Lightyear Imagines a Bland, Oversaturated Origin Story for One of Pixar’s Most Iconic Heroes.

Lightyear Review

TLDR: Bland

For its last three films, Pixar has focused on original concepts much to the delight of fans. Soul, Luca, and Turning Red all explored raw, human emotions through realistic and compelling characters that told stories about the growing pains we all face. 

Now, Pixar is diving back into nostalgic territory with Lightyear. According to the film’s creators, this film is supposedly the film that launched Toy Story’s Andy’s love of the titular space ranger. While Lightyear delivers a fun space adventure with plenty of recognizable elements for long-time Toy Story fans, it ultimately upends and further convolutes its source material. 

The film features Captain America himself Chris Evans as Buzz Lightyear, a space ranger who must complete a crucial mission to send his friends and family back home. After traveling multiple times through hyperspace, Buzz comes home to a very different world and meets new but familiar faces back on the planet he barely recognizes. Together, Buzz’s new teams of rookie space cadets must team up and defeat the evil robot army run by Emperor Zurg, and preserve the space ranger legacy for a new generation. 

The film has a few positives, Director Peter Sohn plays Sox Buzz’s adorable robot cat companion. The multitalented Keke Palmer plays Izzy Hawthorne, a determined young woman who sees the value in everyone on her team despite their mistakes.  Uzo Aduba plays Alisha Hawthorne, Buzz’s right-hand woman, and best friend. Aside from her strength and intuitive nature she’s also an openly gay woman and the film features her and her wife starting a family and growing old together.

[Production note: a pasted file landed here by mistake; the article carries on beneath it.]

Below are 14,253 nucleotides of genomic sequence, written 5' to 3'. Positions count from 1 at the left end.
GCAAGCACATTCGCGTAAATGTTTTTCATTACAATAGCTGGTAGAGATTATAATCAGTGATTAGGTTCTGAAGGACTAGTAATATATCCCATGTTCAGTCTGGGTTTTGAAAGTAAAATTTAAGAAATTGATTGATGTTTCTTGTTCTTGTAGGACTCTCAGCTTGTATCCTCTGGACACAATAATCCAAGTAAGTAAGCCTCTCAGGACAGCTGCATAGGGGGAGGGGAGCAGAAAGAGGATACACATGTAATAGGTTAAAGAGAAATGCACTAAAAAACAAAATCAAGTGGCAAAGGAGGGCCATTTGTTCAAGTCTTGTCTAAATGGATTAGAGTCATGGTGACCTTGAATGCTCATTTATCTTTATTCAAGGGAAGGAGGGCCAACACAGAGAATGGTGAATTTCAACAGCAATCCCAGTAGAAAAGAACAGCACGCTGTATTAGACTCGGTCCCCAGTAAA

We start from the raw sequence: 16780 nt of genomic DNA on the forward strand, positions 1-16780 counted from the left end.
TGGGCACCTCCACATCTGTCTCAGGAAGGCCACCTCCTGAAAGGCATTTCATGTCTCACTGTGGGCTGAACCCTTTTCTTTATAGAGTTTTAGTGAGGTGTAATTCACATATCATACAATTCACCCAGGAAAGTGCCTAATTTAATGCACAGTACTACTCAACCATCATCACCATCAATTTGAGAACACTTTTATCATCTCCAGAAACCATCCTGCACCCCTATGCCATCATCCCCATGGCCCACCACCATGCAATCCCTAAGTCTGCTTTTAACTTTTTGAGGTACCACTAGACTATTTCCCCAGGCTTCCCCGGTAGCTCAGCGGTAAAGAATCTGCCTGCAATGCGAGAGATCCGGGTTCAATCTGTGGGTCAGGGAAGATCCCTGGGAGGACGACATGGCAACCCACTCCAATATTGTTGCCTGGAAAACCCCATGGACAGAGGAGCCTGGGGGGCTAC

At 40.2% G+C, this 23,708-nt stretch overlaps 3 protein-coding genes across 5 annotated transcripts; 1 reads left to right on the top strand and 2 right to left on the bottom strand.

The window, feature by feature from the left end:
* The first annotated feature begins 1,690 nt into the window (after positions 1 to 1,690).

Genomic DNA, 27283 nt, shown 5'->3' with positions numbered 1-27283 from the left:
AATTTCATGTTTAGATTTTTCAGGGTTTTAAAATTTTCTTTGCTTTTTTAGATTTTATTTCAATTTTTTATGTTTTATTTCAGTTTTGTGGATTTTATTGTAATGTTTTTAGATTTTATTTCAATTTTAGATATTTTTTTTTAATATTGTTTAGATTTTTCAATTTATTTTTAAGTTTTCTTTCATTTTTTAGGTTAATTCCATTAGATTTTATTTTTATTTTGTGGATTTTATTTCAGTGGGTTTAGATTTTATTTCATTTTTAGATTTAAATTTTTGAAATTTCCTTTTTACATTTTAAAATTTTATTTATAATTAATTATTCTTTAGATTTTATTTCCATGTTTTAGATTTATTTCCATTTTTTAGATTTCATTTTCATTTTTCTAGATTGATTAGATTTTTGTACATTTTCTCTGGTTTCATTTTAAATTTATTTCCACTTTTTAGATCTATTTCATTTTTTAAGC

This is the first time Pixar and Disney have featured a central gay character and the studio has even refrained from releasing Lightyear in Russia and China which has strict rules against LGBTQ+ content.  While this is an important step forward, Alisha is still only secondary to Buzz and even Izzy. Audiences will still have to hope for the day that Disney will introduce a main LGBTQ+ protagonist to their diverse cast of characters. 

Aside from this monumental moment and a few action-packed sequences that are surprisingly well shot and animated, Lightyear ultimately feels like Toy Story fanfiction, with the story not even following the few details of Buzz Lightyear’s life in the Toy Story franchise. Aside from the characters mentioned, the supporting cast is forgettable, the plot is painfully generic, and this story offers no new insight into an already beloved character. 

It’s still up in the air if Lightyear will inspire Pixar to make more films centered around their iconic characters, but if they’re anything like its predecessor, Pixar may be re-entering a thematic decline with no more heartfelt and original stories to tell.

Pop Culture Press